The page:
Ritu Mukerji, the author of Murder by Degrees, was born in Kolkata, India, and raised in the San Francisco Bay Area. From a young age, she has been an avid reader of mysteries, from Golden Age crime fiction to police procedurals and the novels of PD James and Ruth Rendell. She received a BA in history from Columbia University and a medical degree from Sidney Kimmel Medical College of Thomas Jefferson University in Philadelphia. She completed residency training at the University of California, Davis and has been a practicing internist for 15 years. She lives in Marin County, California, with her husband and children. We spoke to her about her new book:
Murder by Degrees is much more than a mystery about the death of a servant to a wealthy Pennsylvania family. Your protagonist is a professor Dr. Lydia Weston, a professor at a The Pennsylvania Woman’s Medical College, at a time when accepted medical practice included leaches for “bloodletting”, and when mercury was considered an excellent medicine. How did you decide to write about a woman doctor in that time and place?
I have been an avid reader of mystery and crime fiction for as long as I can remember, always drawn to series with a strong, independent woman investigator. Some favorites are characters as varied Sujata Massey’s Perveen Mistry, Cara Black’s Aimee Leduc and Sue Grafton’s Kinsey Millhone.
The historical setting was inspired by my days in Philadelphia as a medical student. It is a city steeped in the history of American medicine, and I would often explore the same cobblestone streets as my characters. I discovered places like the Mutter Museum, the historic medical library at the College of Physicians and the old surgical amphitheater at Pennsylvania Hospital, where surgeons had to operate between the hours of 11 a.m. to 2 p.m. to capture the best natural light to work by.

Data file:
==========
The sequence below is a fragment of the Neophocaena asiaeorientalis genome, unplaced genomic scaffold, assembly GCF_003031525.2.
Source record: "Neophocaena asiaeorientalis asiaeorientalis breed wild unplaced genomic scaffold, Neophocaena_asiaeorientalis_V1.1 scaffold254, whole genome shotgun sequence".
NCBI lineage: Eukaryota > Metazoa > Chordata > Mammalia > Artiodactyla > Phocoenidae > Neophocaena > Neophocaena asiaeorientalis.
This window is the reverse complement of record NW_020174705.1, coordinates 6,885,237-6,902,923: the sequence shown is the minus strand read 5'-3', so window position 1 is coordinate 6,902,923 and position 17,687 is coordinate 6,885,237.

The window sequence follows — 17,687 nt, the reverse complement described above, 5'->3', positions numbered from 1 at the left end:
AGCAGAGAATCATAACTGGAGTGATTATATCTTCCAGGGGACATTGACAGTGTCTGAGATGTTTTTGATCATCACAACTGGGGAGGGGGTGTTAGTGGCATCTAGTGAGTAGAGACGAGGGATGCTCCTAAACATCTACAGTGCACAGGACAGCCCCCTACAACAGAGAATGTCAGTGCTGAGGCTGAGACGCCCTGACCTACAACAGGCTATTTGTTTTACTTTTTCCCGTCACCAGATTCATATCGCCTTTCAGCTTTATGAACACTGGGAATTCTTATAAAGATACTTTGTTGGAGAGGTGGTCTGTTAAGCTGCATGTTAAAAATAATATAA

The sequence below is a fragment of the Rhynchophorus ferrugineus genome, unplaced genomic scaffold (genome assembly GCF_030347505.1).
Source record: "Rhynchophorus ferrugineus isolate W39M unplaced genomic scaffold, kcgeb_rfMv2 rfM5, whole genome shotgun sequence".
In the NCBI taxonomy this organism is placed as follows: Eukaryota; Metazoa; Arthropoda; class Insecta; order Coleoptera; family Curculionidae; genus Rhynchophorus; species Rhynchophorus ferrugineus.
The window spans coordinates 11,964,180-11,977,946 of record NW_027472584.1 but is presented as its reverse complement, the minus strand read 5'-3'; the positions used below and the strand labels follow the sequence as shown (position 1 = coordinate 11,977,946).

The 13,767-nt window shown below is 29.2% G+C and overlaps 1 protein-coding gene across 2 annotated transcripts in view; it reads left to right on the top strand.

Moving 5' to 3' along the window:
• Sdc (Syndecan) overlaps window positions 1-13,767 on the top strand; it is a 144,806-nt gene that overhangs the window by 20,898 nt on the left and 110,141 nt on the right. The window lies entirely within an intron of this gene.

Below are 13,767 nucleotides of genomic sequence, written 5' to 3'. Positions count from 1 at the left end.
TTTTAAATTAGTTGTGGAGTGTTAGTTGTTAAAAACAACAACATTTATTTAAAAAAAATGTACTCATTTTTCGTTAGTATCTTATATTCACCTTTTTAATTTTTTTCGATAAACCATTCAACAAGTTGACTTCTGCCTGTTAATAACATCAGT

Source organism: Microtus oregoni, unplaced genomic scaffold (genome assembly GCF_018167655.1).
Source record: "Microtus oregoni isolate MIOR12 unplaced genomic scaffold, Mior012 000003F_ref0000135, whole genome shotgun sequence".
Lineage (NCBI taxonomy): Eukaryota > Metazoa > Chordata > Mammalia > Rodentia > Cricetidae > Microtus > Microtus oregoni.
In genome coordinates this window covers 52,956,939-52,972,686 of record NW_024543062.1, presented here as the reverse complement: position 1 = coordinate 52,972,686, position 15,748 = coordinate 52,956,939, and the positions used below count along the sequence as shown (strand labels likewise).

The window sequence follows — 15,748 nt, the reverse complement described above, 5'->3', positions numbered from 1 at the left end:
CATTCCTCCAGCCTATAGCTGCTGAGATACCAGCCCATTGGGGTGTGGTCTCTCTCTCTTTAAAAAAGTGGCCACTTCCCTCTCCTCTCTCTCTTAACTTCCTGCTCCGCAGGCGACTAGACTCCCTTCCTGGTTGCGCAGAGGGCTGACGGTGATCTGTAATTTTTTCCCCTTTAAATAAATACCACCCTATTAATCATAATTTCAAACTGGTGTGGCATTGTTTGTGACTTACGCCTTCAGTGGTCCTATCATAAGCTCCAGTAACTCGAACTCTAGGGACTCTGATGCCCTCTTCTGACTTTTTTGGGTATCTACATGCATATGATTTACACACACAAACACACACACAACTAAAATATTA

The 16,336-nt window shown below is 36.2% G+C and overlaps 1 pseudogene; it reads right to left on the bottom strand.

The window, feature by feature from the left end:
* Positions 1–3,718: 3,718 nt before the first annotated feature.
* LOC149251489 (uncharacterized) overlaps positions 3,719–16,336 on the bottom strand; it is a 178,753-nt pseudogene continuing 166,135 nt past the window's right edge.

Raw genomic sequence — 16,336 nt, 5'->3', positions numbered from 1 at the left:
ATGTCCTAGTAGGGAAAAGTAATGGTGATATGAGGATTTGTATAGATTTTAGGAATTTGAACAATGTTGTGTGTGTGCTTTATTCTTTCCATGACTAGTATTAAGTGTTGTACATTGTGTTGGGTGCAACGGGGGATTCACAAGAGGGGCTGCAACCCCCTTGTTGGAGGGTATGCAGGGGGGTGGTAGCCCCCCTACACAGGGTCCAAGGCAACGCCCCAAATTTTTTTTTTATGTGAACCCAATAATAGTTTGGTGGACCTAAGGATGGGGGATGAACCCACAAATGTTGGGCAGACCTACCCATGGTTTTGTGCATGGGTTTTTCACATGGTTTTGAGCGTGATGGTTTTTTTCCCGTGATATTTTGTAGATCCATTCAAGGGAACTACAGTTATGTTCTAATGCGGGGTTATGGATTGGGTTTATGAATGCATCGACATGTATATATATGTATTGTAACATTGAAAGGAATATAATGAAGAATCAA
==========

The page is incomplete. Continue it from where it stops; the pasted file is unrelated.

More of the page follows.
It was only years later that I learned of Woman’s Medical College of Pennsylvania, and the trailblazing “lady doctors” who studied medicine more than 150 years ago. I knew then that I had the perfect setting for the novel and a distinctive heroine that readers would be drawn to.
I was impressed with the way you brought every character to life. Several rave reviews of your book point out that Murder by Degrees is “character driven.” Did you know where the story would be going from the beginning, or might your characters have led you to this fascinating plot?
I really didn’t know where the story was going for a while! I envisioned the main character of Dr. Lydia Weston first. She is so central to the plot, our guide and interpreter to all that happens. I thought a lot about what had led her to study medicine and how would she take care of her patients — this is where I drew on my own experiences as a doctor. I felt I truly had to understand her before I could start to write. Then the rest of the pieces — the other characters, the historical detail, the structure of the story — could be put into place.
Although your novel is set just 10 years after the Civil War, as I read it, I couldn’t help thinking about medicine and the state of society today. Did you have that in mind as you wrote?
In 1875, medicine was on the cusp of many breakthroughs, with the advent of anesthesia and antisepsis. The Civil War had brought advances in areas like surgical triage, hospital design, and the use of ambulances. It was an interesting moment to write about, and a fascinating exercise for me, to think like a 19th century doctor and delve into research.
At this time, Woman’s Medical College of Pennsylvania was at the height of its operations. Yet women doctors faced stiff opposition to acceptance; it was difficult to get teaching privileges at hospitals, and to have the same opportunities to practice as their male colleagues.
I was so inspired by the stories of the real-life women doctors, and felt a connection to them. At times, their words felt modern and relevant, as they wrote of the need to feel respected for their life’s work, and how to balance the personal and professional.